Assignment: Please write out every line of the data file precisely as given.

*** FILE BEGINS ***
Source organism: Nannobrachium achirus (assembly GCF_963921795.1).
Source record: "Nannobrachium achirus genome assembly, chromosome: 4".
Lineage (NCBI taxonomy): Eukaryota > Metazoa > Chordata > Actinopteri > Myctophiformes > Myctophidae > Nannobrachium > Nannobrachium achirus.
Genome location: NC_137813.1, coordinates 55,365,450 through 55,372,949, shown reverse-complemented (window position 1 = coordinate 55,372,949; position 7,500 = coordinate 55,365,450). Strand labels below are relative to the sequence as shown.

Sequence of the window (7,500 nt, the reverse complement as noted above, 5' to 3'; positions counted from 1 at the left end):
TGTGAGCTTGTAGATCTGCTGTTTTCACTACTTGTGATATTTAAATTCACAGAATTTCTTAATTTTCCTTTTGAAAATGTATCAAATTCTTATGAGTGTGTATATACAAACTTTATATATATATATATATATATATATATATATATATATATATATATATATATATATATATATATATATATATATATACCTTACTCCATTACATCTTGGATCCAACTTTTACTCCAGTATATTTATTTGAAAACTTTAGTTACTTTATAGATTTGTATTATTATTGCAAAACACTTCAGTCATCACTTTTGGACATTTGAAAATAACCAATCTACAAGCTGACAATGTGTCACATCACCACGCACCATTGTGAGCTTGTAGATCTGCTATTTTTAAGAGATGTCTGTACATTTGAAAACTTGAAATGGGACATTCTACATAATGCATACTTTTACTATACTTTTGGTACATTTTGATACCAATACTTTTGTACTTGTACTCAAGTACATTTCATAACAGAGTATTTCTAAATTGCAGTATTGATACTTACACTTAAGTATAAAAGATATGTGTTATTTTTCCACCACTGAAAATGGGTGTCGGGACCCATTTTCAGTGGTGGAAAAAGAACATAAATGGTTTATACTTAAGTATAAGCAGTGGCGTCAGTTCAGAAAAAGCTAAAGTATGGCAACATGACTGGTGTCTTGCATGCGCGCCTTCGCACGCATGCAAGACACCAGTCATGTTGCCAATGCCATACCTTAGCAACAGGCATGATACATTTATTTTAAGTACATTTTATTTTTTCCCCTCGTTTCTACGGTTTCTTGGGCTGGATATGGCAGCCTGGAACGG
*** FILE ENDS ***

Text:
Source organism: Nannobrachium achirus (assembly GCF_963921795.1).
Source record: "Nannobrachium achirus genome assembly, chromosome: 4".
Lineage (NCBI taxonomy): Eukaryota > Metazoa > Chordata > Actinopteri > Myctophiformes > Myctophidae > Nannobrachium > Nannobrachium achirus.
Genome location: NC_137813.1, coordinates 55,365,450 through 55,372,949, shown reverse-complemented (window position 1 = coordinate 55,372,949; position 7,500 = coordinate 55,365,450). Strand labels below are relative to the sequence as shown.

Sequence of the window (7,500 nt, the reverse complement as noted above, 5' to 3'; positions counted from 1 at the left end):
TGTGAGCTTGTAGATCTGCTGTTTTCACTACTTGTGATATTTAAATTCACAGAATTTCTTAATTTTCCTTTTGAAAATGTATCAAATTCTTATGAGTGTGTATATACAAACTTTATATATATATATATATATATATATATATATATATATATATATATATATATATATATATATATATATATATATATACCTTACTCCATTACATCTTGGATCCAACTTTTACTCCAGTATATTTATTTGAAAACTTTAGTTACTTTATAGATTTGTATTATTATTGCAAAACACTTCAGTCATCACTTTTGGACATTTGAAAATAACCAATCTACAAGCTGACAATGTGTCACATCACCACGCACCATTGTGAGCTTGTAGATCTGCTATTTTTAAGAGATGTCTGTACATTTGAAAACTTGAAATGGGACATTCTACATAATGCATACTTTTACTATACTTTTGGTACATTTTGATACCAATACTTTTGTACTTGTACTCAAGTACATTTCATAACAGAGTATTTCTAAATTGCAGTATTGATACTTACACTTAAGTATAAAAGATATGTGTTATTTTTCCACCACTGAAAATGGGTGTCGGGACCCATTTTCAGTGGTGGAAAAAGAACATAAATGGTTTATACTTAAGTATAAGCAGTGGCGTCAGTTCAGAAAAAGCTAAAGTATGGCAACATGACTGGTGTCTTGCATGCGCGCCTTCGCACGCATGCAAGACACCAGTCATGTTGCCAATGCCATACCTTAGCAACAGGCATGATACATTTATTTTAAGTACATTTTATTTTTTCCCCTCGTTTCTACGGTTTCTTGGGCTGGATATGGCAGCCTGGAACGG